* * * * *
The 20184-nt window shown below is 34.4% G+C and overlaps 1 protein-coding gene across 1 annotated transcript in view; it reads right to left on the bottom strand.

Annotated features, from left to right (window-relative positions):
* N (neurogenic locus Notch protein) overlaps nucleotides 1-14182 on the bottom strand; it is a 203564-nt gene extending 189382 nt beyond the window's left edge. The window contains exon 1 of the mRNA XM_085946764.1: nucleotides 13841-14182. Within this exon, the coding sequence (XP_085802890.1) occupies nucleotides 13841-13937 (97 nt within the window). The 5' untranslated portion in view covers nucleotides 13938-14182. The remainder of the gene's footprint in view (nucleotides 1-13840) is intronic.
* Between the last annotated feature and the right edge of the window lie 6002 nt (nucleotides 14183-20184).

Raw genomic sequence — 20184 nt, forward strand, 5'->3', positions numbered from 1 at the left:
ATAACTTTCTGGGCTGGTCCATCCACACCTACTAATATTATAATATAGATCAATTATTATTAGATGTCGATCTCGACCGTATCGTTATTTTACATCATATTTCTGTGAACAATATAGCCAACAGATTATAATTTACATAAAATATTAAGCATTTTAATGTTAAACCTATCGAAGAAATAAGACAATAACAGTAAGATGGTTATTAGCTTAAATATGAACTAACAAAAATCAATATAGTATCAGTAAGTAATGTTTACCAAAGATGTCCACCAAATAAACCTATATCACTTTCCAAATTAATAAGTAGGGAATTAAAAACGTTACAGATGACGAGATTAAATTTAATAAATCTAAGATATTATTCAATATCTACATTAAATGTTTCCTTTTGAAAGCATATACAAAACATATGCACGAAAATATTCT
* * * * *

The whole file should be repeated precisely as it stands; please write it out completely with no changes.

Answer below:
The 20184-nt window shown below is 34.4% G+C and overlaps 1 protein-coding gene across 1 annotated transcript in view; it reads right to left on the bottom strand.

Annotated features, from left to right (window-relative positions):
* N (neurogenic locus Notch protein) overlaps nucleotides 1-14182 on the bottom strand; it is a 203564-nt gene extending 189382 nt beyond the window's left edge. The window contains exon 1 of the mRNA XM_085946764.1: nucleotides 13841-14182. Within this exon, the coding sequence (XP_085802890.1) occupies nucleotides 13841-13937 (97 nt within the window). The 5' untranslated portion in view covers nucleotides 13938-14182. The remainder of the gene's footprint in view (nucleotides 1-13840) is intronic.
* Between the last annotated feature and the right edge of the window lie 6002 nt (nucleotides 14183-20184).

Raw genomic sequence — 20184 nt, forward strand, 5'->3', positions numbered from 1 at the left:
ATAACTTTCTGGGCTGGTCCATCCACACCTACTAATATTATAATATAGATCAATTATTATTAGATGTCGATCTCGACCGTATCGTTATTTTACATCATATTTCTGTGAACAATATAGCCAACAGATTATAATTTACATAAAATATTAAGCATTTTAATGTTAAACCTATCGAAGAAATAAGACAATAACAGTAAGATGGTTATTAGCTTAAATATGAACTAACAAAAATCAATATAGTATCAGTAAGTAATGTTTACCAAAGATGTCCACCAAATAAACCTATATCACTTTCCAAATTAATAAGTAGGGAATTAAAAACGTTACAGATGACGAGATTAAATTTAATAAATCTAAGATATTATTCAATATCTACATTAAATGTTTCCTTTTGAAAGCATATACAAAACATATGCACGAAAATATTCT